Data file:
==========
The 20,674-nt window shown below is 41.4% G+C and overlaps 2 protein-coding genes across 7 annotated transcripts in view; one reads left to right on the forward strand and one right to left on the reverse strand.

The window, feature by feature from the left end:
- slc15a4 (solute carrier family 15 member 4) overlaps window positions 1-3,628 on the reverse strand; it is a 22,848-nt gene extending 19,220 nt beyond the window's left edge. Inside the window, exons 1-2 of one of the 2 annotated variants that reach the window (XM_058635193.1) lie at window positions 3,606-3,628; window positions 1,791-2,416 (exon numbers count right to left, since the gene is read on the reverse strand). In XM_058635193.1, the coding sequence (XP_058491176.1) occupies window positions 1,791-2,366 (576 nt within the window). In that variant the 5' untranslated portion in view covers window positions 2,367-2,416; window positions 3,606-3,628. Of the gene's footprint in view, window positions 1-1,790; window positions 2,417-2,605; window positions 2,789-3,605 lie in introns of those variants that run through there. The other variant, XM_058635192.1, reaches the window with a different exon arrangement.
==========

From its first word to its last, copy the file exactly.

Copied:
The 20,674-nt window shown below is 41.4% G+C and overlaps 2 protein-coding genes across 7 annotated transcripts in view; one reads left to right on the forward strand and one right to left on the reverse strand.

The window, feature by feature from the left end:
- slc15a4 (solute carrier family 15 member 4) overlaps window positions 1-3,628 on the reverse strand; it is a 22,848-nt gene extending 19,220 nt beyond the window's left edge. Inside the window, exons 1-2 of one of the 2 annotated variants that reach the window (XM_058635193.1) lie at window positions 3,606-3,628; window positions 1,791-2,416 (exon numbers count right to left, since the gene is read on the reverse strand). In XM_058635193.1, the coding sequence (XP_058491176.1) occupies window positions 1,791-2,366 (576 nt within the window). In that variant the 5' untranslated portion in view covers window positions 2,367-2,416; window positions 3,606-3,628. Of the gene's footprint in view, window positions 1-1,790; window positions 2,417-2,605; window positions 2,789-3,605 lie in introns of those variants that run through there. The other variant, XM_058635192.1, reaches the window with a different exon arrangement.